Olympus E-P5 Optics
Below are the results of our optical tests with the Olympus E-P5 and the bundled M.ZUIKO 17mm f/1.8 kit lens. The test images shown on most other pages of these test results were taken with very sharp references lenses, so we use this page to explore kit lens performance.
Kit Lens Test Results
Excellent far-field performance from the 17mm f/1.8 kit lens.
|17mm @ f/8||2x Digital Zoom|
The Olympus E-P5 is available bundled with an Olympus M.ZUIKO 17mm f/1.8 Micro Four Thirds lens. This moderately wide-angle lens has a 35mm-equivalent focal length of about 34mm because of the E-P5's 2x "crop factor."
Far-field performance was excellent at f/8, with strong detail and very good contrast across the frame, with little sign of flare. Mild to moderate lateral chromatic aberration can be seen in the corners and edges, though, as the camera does not suppress C.A. like most competing models these days. Overall, though, excellent performance here.
Because the lens is so sharp, the camera's 2x digital zoom worked fairly well, and should come in handy when you need some extra reach with this wide-angle prime. See below for comments on macro performance, geometric distortion, corner performance, etc.
A very large minium capture area, with good detail. Flash exposure is uneven.
|Macro with kit lens
17mm @ f/8
|Macro with Flash
17mm @ f/8
The Olympus PEN E-P5's macro performance will depend entirely on the lens in use. With the 17mm f/1.8 kit lens (which is obviously not a macro lens), the Olympus E-P5 captured a large minimum area measuring 5.22 x 3.92 inches (133 x 100 millimeters). Sharpness is quite good over most of the frame, though corners are a bit soft. (Most lenses have some softening in the corners at macro distances.) The flash throttled down well, but provided quite narrow and offset coverage at closest focus, resulting in an unevenly illuminated and slightly underexposed image.
Very low geometric distortion with the 17mm kit lens in JPEGs. High barrel distortion in uncorrected RAW files.
|In-Camera JPEG: Barrel distortion is ~0.2%|
|Uncorrected RAW: Barrel distortion is ~2%|
When shooting JPEGs, the Olympus PEN E-P5's 17mm kit lens produced about 0.2 percent barrel distortion depending on where it's measured, which is very low almost negligible. This is the tendency for the lens to bend straight lines outward (like a barrel -- usually at wide-angle) or inward (like a pincushion -- usually at telephoto).
To see how much correction is taking place in the camera, we converted RAW files from the above shots with dcraw, which does not correct for distortion. As you can see, uncorrected barrel distortion is quite high at about 2%. We expect to see high distortion at wide angle from smaller interchangeable lenses though, so it's nothing to be concerned about unless you are using a raw converter which does not understand the embedded "opcodes" to perform distortion corrections automatically. Most RAW converters these days are capable of applying distortion correction automatically, as specified by the manufacturer. (There is however going to be some loss of resolution as a result of such correction, because pixels in the corners of the frame are being "stretched" to correct for the distortion. Obviously, a lens that doesn't require such correction, and is also sharp in the corners to begin with would be preferable, but relaxing constraints on barrel and pincushion distortion likely brings other benefits in the lens design, such as cost, size and weight.)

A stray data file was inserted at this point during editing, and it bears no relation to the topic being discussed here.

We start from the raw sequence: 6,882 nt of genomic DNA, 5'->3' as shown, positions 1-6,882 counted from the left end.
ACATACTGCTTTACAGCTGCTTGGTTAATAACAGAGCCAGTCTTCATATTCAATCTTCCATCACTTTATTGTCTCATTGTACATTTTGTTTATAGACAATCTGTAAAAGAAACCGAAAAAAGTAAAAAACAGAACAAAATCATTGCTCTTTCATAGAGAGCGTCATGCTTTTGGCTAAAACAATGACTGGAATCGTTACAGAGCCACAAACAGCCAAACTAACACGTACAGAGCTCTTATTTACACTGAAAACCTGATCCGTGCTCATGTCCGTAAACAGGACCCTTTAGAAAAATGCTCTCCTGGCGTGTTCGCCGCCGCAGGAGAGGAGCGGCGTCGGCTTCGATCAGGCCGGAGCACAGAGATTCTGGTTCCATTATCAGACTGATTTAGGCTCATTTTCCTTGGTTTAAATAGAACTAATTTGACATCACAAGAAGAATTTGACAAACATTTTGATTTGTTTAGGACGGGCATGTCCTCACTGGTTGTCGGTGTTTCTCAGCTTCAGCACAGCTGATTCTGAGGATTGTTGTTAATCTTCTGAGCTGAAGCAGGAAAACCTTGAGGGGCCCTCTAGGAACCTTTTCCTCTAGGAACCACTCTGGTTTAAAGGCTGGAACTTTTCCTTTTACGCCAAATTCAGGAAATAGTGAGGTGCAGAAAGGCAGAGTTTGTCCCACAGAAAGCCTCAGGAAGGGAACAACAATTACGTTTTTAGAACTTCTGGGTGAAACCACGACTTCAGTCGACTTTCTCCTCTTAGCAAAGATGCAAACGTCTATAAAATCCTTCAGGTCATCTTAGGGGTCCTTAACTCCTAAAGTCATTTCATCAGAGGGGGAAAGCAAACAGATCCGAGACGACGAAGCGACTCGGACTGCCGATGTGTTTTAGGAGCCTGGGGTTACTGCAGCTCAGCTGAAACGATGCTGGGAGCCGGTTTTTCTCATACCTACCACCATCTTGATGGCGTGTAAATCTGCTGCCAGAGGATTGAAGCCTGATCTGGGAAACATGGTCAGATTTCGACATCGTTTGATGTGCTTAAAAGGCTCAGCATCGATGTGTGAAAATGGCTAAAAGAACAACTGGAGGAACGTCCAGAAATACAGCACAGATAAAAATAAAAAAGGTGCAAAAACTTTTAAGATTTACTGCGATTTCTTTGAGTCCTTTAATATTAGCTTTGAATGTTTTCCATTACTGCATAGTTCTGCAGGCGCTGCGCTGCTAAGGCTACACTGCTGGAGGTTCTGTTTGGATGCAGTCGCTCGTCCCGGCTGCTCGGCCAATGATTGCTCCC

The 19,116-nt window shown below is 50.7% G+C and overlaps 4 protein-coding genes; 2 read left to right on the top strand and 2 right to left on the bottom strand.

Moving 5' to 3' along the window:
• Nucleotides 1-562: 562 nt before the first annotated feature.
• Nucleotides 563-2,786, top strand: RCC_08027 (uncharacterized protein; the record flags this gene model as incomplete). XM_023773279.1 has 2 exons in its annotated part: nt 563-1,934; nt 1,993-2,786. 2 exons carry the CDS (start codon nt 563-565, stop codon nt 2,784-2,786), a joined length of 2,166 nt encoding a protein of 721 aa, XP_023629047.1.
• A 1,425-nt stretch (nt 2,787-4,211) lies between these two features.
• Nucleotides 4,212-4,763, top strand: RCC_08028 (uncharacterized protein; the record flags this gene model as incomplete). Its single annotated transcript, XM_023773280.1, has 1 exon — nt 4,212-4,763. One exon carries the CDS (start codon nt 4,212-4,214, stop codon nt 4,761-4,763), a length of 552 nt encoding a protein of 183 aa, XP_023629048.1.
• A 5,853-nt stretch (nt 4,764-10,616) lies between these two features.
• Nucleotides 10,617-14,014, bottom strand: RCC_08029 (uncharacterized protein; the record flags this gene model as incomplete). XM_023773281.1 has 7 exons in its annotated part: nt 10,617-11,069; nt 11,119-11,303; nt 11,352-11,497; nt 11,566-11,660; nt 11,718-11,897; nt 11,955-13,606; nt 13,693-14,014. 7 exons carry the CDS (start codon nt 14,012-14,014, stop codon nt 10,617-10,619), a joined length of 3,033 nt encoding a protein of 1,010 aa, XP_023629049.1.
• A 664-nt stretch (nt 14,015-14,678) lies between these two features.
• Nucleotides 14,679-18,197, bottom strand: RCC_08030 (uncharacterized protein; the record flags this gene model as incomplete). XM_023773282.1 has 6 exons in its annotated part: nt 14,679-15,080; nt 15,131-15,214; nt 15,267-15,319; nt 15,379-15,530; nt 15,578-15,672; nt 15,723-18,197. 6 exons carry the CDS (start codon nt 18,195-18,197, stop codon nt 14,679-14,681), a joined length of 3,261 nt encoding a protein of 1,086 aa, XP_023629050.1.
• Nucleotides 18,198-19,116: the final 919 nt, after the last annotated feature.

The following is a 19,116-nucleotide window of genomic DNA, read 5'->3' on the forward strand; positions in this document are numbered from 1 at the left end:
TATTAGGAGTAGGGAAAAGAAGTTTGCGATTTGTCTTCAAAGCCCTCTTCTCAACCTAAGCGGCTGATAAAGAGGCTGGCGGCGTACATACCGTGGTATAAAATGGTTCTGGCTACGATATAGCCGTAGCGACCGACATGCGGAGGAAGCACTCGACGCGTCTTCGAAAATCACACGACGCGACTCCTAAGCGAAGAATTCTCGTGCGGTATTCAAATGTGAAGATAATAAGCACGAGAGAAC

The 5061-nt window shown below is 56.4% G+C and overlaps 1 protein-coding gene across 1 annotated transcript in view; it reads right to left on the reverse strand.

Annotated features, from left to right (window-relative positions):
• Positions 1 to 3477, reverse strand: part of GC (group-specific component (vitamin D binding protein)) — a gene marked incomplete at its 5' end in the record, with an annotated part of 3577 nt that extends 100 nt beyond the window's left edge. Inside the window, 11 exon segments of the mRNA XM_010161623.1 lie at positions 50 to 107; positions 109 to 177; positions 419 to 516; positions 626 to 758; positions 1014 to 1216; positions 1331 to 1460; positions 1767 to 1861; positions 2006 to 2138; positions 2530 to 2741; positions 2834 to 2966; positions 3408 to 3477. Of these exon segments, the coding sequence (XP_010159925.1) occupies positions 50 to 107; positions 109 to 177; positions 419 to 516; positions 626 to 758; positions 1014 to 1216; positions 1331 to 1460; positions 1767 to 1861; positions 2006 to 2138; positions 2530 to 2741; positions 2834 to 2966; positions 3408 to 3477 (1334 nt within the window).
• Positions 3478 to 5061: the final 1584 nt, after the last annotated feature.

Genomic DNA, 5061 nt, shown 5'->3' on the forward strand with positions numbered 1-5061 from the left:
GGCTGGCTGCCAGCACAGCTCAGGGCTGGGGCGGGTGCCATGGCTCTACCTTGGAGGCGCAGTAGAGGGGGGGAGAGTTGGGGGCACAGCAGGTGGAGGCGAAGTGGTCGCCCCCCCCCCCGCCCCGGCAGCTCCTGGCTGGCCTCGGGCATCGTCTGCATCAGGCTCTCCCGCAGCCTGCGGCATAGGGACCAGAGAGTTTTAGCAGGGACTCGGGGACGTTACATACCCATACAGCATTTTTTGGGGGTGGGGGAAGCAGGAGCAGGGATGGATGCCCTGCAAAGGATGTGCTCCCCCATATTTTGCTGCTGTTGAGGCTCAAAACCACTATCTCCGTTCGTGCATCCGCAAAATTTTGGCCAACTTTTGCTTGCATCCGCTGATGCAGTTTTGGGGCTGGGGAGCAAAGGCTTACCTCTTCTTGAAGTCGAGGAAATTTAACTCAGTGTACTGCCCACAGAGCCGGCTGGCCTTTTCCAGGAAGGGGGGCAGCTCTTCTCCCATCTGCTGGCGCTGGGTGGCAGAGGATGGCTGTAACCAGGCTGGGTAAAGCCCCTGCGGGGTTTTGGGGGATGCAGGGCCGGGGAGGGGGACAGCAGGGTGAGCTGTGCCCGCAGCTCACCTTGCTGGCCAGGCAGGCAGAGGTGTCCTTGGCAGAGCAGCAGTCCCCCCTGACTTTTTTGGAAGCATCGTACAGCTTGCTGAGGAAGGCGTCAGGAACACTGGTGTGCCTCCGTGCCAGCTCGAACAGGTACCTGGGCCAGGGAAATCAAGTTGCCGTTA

Chromatic Aberration and Corner Sharpness
Moderate chromatic aberration with the 17mm kit lens, but with excellent sharpness across the frame.
Chromatic Aberration. Chromatic aberration in the corners with the E-P5's 17mm kit lens is moderate in terms of pixel count, but a little bright and noticeable both wide open and especially when stopped down to f/8. In both cases, though, the color fringing gradually reduces in brightness and width as it approaches the center of the image, where it is practically nonexistent.
The Olympus E-P5 does not appear to be suppressing lateral chromatic aberration in its JPEGs, as uncorrected RAW files have similar amounts.
Corner Softness. The Olympus E-P5's 17mm kit lens is quite sharp across the frame even wide-open, with only minor softening in the top corners at f/1.8. The bottom corners are pretty sharp, while the center is very sharp. This is excellent performance, especially given the speed (brightness) of the lens. Corners sharpness improves when stopped-down to f/8, to almost as sharp as the center. Again, excellent.
Vignetting. There's some moderate vignetting (corner shading) when the lens is wide open, as indicated by the darker corner crop at f/1.8 compared to the center, but shading is negligible when the lens is stopped down to f/8. See below for optional Shading Compensation.
The Olympus E-P5 features optional Shading Compensation to reduce vignetting in JPEG images.
(17mm @ f/1.8)
Mouse over the links above to compare thumbnails, and click on the links to load the full resolution images.
As you can see, the Olympus E-P5's Shading Compensation automatically reduces corner shading with the 17mm kit lens, and is a useful feature when shooting JPEGs at wide apertures.
Shading Compensation is off by default, not available when using teleconverters or extension tubes, and may produce more visible noise in the periphery at higher ISOs.
Olympus E-P5 Viewfinder
Viewfinder Test Results
Excellent accuracy from the LCD monitor and VF-4 EVF.
|50mm, LCD Monitor||50mm, VF-4 EVF|
The Olympus E-P5's LCD monitor and VF-4 electronic viewfinder (available separately or in a kit) both proved very accurate in record mode, showing essentially 100% coverage with our Olympus Zuiko Digital 50mm f/2.0 low distortion prime. Excellent results here.